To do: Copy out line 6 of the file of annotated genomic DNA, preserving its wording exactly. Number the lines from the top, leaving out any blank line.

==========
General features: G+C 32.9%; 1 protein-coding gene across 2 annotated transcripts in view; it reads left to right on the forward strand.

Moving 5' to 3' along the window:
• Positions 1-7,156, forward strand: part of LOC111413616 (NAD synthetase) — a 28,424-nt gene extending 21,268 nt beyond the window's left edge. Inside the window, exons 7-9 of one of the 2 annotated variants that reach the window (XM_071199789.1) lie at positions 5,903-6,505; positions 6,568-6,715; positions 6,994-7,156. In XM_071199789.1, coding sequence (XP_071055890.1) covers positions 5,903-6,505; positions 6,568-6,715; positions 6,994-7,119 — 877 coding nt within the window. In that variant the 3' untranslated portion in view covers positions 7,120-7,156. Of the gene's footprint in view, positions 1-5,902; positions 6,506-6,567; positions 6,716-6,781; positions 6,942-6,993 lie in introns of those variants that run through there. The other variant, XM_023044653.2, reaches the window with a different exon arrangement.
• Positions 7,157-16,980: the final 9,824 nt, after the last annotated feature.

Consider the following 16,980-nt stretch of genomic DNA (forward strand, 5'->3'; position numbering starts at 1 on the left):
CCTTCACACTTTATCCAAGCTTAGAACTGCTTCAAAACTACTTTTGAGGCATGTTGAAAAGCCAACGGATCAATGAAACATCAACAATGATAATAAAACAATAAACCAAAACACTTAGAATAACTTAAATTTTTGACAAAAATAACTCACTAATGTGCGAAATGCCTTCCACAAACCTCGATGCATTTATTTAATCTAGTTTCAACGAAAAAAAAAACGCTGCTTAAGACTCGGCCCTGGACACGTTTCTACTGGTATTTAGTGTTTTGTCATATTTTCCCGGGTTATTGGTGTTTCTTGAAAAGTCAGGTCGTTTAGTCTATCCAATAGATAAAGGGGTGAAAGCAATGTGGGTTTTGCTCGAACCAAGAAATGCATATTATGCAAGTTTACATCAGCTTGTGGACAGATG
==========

CCTTCACACTTTATCCAAGCTTAGAACTGCTTCAAAACTACTTTTGAGGCATGTTGAAAAGCCAACGGATCAATGAAACATCAACAATGATAATAAAACAATAAACCAAAACACTTAGAATAACTTAAATTTTTGACAAAAATAACTCACTAATGTGCGAAATGCCTTCCACAAACCTCGATGCATTTATTTAATCTAGTTTCAACGAAAAAAAAAACGCTGCTTAAGACTCGGCCCTGGACACGTTTCTACTGGTATTTAGTGTTTTGTCATATTTTCCCGGGTTATTGGTGTTTCTTGAAAAGTCAGGTCGTTTAGTCTATCCAATAGATAAAGGGGTGAAAGCAATGTGGGTTTTGCTCGAACCAAGAAATGCATATTATGCAAGTTTACATCAGCTTGTGGACAGATG